INSIDE Chico State
0 March 13, 2003
Volume 33 Number 12
  A publication for the faculty, staff, administrators, and friends of California State University, Chico
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Anthropologist Gets Inside Look at Ancient Maya Tomb

The Temple of Inscriptions, Palenque (Chiapas, Mexico)

The Temple of Inscriptions, Palenque (Chiapas, Mexico), holds the spectacular underground tomb of Lord Pacal the Great (ruled a.d. 615–683), one of the most important discoveries in the Maya World. Palenque was the ceremonial center of a large fifth-century city.

 

 

 

 

 

 

 

 

 

 

 


Mike Findlay, Anthropology, never expected to participate in the opening of a Maya tomb, complete with a decomposed skeleton, wall paintings, and murals. When he received a National Endowment for the Humanities grant for the six-week summer 2002 institute, Maya World: Cultural Traditions in Continuity and Change, he knew he would visit the important Maya sites of Guatemala, Honduras, and Mexico, but he was unaware of the exciting bonus awaiting him at Palenque, in the southeast Mexican state of Chiapas.

The Temple of the Cross, Palenque, has the grandest staircase of the three temples in the Cross group.

The Temple of the Cross, Palenque, has the grandest staircase of the three temples in the Cross group.

The Palenque ruins are the ceremonial center of a once-large fifth-century city of 800 structures, in the foothills of the Sierra de Palenque. Findlay’s group of 24 university and college professors from all over the United States, led by Michael Coe of Yale University, the “dean of Maya studies,” was invited to an “insider’s tour” of current archeological work at Palenque. “We had special passes to go places tourists aren’t allowed,” said Findlay.

The Palace, Palenque, built around a.d. 602 to 783, is decorated with mural paintings and carved stone slabs.

The Palace, Palenque, built around a.d. 602 to 783, is decorated with mural paintings and carved stone slabs. The square three-story tower may have been an astronomical observatory.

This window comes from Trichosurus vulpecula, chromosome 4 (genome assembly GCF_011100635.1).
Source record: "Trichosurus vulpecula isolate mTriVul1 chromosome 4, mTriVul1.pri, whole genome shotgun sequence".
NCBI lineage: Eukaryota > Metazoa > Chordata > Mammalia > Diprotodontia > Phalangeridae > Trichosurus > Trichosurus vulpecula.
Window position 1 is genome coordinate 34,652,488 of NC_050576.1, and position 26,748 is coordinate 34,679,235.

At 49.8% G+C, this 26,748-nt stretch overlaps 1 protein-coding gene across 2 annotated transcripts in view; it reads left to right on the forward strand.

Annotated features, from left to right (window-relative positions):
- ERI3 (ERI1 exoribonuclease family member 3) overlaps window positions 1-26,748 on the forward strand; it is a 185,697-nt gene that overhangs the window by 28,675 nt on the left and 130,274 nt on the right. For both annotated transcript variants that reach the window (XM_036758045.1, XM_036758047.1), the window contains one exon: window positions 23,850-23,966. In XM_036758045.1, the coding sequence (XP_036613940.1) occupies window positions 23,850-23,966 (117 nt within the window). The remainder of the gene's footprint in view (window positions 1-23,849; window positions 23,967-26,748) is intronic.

At Temple XXII, a newly opened tomb near the Temple of the Cross area (see photo), their guides from the National Institute of Anthropology and History dropped in a digital camera, then took the group to a lab where they were able to reconstruct the interior of the tomb on computers. They identified a skeleton, jade beads, wall paintings, and murals. “We were able to zoom in and out, and just play around, checking out the tomb,” Findlay exclaimed. “We even recognized chocolate in bowls, set out to accompany the deceased.”

The find is still under study, and the archeologists don’t know yet whose tomb it is, but results are expected to appear in a Mesoamerican journal in 2004, Findlay said.

Other field studies included visits to ruins at Copán in Honduras, Guatemala City, the Yucatán Maya culture areas in Mexico, and other Maya villages and colonial churches. Distinguished visiting scholars, writers, and artists gave workshops on Maya storytelling, theatre, and textile traditions; colonial and contemporary history in Chiapas and Guatemala; indigenous rights and self-determination; and repression and resistance in Guatemala.

The recent violent history of the Maya in Guatemala captured Findlay’s interest. In reading the institute’s background packet, he noticed that events in Guatemala from 1978–1996 paralleled experiences of the Hmong people, including the role of the United States, whom he claimed stimulated instability. “You could take out Maya,” he said, “and put in Hmong and it would still ring true.” He has long worked with the Hmong student community at Butte College, where he is coordinator of the anthropology program.

Antigua, Guatemala

Antigua, Guatemala

Findlay is a Chico State alum, obtaining his M.A. in anthropology in 1984. He received his Ph.D. in anthropology from the University of Oregon. A lecturer at Chico State since 1986, he now teaches Language and Culture, an upper-division core class for majors, which explores the emergence of writing systems in the ancient world, including the Maya writing system. He found the summer institute’s intensive collaborative study helpful in developing both that course and the Mesoamerican class he teaches at Butte College. His book, Language and Communication: A Cross-Cultural Encyclopedia, was published in 1998.

The 2002 summer institute was funded by the National Endowment for the Humanities and sponsored by the Community College Humanities Association. Participants came from a variety of disciplines, including humanities, history, anthropology, English, creative arts, languages, sociology, philosophy, and religious studies.

Francine Gair

 

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